In the world of education, this means finding a job with enough hours to keep you on track.
But how much of that money is left to give to students, and how much is going toward the cost of attending college?
In a world of student debt and student loan debt, it can be tricky to know where the money goes.
The answer, according to new research, is not always obvious.
When looking at the amount of money going to education and social welfare programs in the U.S., it’s not easy to figure out how much students are actually getting paid for the work they do.
That’s because the data doesn’t reflect the costs of attending a school or college, said Elizabeth Pomerantz, an economist at the Center for Economic and Policy Research.
So Pomerant and her colleagues created a new system that does.
Using data from the U;s Department of Education’s (DOE) Survey of Earned Income, Pomerants team tracked student loan payments for students in three categories: Pell Grants, the most popular program, and loans from the Department of Veterans Affairs (VA).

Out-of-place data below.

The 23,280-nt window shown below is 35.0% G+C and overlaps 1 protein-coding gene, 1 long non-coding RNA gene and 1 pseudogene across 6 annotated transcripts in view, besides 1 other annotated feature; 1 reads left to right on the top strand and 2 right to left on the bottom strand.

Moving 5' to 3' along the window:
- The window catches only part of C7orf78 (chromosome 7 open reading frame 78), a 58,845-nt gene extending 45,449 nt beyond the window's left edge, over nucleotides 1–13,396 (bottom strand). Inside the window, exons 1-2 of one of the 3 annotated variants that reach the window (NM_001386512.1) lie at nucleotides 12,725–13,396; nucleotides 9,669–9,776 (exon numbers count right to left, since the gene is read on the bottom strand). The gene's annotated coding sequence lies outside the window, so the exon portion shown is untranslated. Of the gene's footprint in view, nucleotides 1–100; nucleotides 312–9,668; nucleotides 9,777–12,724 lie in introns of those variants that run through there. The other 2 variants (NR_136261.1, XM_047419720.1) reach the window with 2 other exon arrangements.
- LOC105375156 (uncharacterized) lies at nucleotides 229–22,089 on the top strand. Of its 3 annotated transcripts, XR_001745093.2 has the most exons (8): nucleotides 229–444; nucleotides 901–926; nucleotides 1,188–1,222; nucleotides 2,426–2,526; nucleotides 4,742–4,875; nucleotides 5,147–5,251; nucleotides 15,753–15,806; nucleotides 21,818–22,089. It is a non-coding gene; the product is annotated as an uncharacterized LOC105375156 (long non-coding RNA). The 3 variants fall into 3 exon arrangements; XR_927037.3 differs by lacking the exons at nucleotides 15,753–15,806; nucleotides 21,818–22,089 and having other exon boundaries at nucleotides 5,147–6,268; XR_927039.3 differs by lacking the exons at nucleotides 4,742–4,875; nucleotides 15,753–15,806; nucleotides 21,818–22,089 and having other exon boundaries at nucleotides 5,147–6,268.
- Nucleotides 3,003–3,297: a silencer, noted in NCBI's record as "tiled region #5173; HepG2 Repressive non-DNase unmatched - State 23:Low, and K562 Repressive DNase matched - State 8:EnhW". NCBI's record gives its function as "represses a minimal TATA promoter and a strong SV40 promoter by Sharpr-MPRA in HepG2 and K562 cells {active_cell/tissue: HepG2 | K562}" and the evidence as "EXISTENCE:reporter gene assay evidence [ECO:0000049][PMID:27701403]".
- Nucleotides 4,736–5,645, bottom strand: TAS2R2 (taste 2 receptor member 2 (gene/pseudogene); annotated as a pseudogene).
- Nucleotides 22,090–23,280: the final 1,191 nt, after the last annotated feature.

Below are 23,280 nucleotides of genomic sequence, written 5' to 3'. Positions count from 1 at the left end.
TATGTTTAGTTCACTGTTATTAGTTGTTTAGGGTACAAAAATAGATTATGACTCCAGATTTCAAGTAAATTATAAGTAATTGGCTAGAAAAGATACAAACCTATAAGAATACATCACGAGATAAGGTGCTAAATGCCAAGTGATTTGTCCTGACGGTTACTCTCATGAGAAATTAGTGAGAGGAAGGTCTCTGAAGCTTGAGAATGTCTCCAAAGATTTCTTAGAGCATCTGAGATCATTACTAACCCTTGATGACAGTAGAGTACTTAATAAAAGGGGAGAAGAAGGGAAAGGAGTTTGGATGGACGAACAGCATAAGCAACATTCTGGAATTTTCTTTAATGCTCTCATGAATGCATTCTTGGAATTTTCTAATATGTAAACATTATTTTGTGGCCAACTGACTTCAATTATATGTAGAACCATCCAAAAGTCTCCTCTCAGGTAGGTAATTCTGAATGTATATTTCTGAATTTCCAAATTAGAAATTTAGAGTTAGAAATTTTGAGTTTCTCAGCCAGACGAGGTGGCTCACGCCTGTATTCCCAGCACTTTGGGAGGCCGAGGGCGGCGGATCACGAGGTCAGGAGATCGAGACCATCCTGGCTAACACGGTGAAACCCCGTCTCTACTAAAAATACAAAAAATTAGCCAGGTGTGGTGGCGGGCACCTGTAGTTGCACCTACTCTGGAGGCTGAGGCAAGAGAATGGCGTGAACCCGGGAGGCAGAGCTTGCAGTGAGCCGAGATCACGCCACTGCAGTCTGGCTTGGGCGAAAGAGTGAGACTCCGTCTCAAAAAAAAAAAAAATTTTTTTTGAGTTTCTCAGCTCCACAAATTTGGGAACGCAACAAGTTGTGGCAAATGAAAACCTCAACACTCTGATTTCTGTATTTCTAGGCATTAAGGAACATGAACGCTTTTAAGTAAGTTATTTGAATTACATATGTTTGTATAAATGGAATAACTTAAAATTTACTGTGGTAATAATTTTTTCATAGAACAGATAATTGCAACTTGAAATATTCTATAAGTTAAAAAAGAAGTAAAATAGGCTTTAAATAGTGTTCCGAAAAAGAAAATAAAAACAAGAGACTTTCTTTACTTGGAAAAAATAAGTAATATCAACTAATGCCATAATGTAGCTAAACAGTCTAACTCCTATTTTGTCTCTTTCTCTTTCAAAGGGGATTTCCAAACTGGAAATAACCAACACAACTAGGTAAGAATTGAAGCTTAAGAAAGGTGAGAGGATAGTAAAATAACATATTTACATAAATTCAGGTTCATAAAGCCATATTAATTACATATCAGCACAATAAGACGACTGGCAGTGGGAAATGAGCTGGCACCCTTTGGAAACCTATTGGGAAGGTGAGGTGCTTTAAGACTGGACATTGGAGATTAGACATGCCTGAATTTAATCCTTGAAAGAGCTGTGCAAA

They also looked at the percentage of those loans going toward tuition, books, and other expenses.
The results are pretty clear.
Student loan debt for students enrolled in four-year institutions is about $3,000 per year, or just under $1,000 for a family of four.
This is less than half the average amount of student loan interest that students are paying.
For a family, that means students pay about $500 in tuition for each year of college, or about $2,000 in the case of Pell Grants.
But for families with less than a bachelor’s degree, that’s not so much: A family of two would pay about half that amount.
In addition, Pompers team also looked to see how much each student was earning for each hour worked during their first two years at the school.
For those students, they found that while the median earnings were just under half of the average, their average weekly earnings were nearly three times the median.
This suggests that for many students, their earnings are far higher than what they would make at their school, and even more than the average for their age.
The takeaway: Paying for college is really hard to do in a world where the cost is high and the rewards are scarce.